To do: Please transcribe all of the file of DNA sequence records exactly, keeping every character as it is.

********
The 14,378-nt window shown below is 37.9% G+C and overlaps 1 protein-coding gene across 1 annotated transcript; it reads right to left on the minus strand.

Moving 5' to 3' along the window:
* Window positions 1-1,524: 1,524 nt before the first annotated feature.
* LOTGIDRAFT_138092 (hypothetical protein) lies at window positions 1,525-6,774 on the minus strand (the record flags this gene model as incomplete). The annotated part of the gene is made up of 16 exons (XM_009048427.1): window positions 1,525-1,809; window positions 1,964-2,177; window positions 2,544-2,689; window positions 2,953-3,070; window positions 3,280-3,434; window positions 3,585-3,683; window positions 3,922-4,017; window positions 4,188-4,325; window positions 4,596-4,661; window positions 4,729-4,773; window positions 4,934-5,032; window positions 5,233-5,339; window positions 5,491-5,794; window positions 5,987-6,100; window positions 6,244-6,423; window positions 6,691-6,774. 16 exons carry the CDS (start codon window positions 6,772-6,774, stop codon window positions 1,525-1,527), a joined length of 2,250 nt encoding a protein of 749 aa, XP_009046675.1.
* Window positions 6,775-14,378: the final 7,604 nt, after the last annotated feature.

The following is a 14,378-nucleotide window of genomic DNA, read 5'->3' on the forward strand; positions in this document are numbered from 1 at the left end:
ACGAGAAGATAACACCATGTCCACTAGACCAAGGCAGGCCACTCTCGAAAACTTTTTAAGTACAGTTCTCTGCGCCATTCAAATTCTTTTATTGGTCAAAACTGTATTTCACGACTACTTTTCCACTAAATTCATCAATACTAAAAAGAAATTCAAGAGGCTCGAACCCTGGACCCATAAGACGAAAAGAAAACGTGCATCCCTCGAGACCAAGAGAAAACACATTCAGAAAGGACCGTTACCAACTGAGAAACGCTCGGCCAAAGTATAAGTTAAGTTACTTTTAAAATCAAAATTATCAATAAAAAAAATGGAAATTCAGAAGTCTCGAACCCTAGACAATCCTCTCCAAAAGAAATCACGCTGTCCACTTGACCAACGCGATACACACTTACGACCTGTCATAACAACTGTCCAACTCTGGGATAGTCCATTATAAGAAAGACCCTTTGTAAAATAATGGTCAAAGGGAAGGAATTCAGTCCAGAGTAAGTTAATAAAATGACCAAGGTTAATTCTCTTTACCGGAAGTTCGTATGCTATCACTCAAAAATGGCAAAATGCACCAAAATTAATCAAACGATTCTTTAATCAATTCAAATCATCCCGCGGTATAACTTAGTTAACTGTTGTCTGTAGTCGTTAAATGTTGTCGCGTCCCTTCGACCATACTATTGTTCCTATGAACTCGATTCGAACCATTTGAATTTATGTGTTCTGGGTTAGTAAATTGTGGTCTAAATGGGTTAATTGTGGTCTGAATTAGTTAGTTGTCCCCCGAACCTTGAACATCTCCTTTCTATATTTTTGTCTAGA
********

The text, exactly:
The 14,378-nt window shown below is 37.9% G+C and overlaps 1 protein-coding gene across 1 annotated transcript; it reads right to left on the minus strand.

Moving 5' to 3' along the window:
* Window positions 1-1,524: 1,524 nt before the first annotated feature.
* LOTGIDRAFT_138092 (hypothetical protein) lies at window positions 1,525-6,774 on the minus strand (the record flags this gene model as incomplete). The annotated part of the gene is made up of 16 exons (XM_009048427.1): window positions 1,525-1,809; window positions 1,964-2,177; window positions 2,544-2,689; window positions 2,953-3,070; window positions 3,280-3,434; window positions 3,585-3,683; window positions 3,922-4,017; window positions 4,188-4,325; window positions 4,596-4,661; window positions 4,729-4,773; window positions 4,934-5,032; window positions 5,233-5,339; window positions 5,491-5,794; window positions 5,987-6,100; window positions 6,244-6,423; window positions 6,691-6,774. 16 exons carry the CDS (start codon window positions 6,772-6,774, stop codon window positions 1,525-1,527), a joined length of 2,250 nt encoding a protein of 749 aa, XP_009046675.1.
* Window positions 6,775-14,378: the final 7,604 nt, after the last annotated feature.

The following is a 14,378-nucleotide window of genomic DNA, read 5'->3' on the forward strand; positions in this document are numbered from 1 at the left end:
ACGAGAAGATAACACCATGTCCACTAGACCAAGGCAGGCCACTCTCGAAAACTTTTTAAGTACAGTTCTCTGCGCCATTCAAATTCTTTTATTGGTCAAAACTGTATTTCACGACTACTTTTCCACTAAATTCATCAATACTAAAAAGAAATTCAAGAGGCTCGAACCCTGGACCCATAAGACGAAAAGAAAACGTGCATCCCTCGAGACCAAGAGAAAACACATTCAGAAAGGACCGTTACCAACTGAGAAACGCTCGGCCAAAGTATAAGTTAAGTTACTTTTAAAATCAAAATTATCAATAAAAAAAATGGAAATTCAGAAGTCTCGAACCCTAGACAATCCTCTCCAAAAGAAATCACGCTGTCCACTTGACCAACGCGATACACACTTACGACCTGTCATAACAACTGTCCAACTCTGGGATAGTCCATTATAAGAAAGACCCTTTGTAAAATAATGGTCAAAGGGAAGGAATTCAGTCCAGAGTAAGTTAATAAAATGACCAAGGTTAATTCTCTTTACCGGAAGTTCGTATGCTATCACTCAAAAATGGCAAAATGCACCAAAATTAATCAAACGATTCTTTAATCAATTCAAATCATCCCGCGGTATAACTTAGTTAACTGTTGTCTGTAGTCGTTAAATGTTGTCGCGTCCCTTCGACCATACTATTGTTCCTATGAACTCGATTCGAACCATTTGAATTTATGTGTTCTGGGTTAGTAAATTGTGGTCTAAATGGGTTAATTGTGGTCTGAATTAGTTAGTTGTCCCCCGAACCTTGAACATCTCCTTTCTATATTTTTGTCTAGA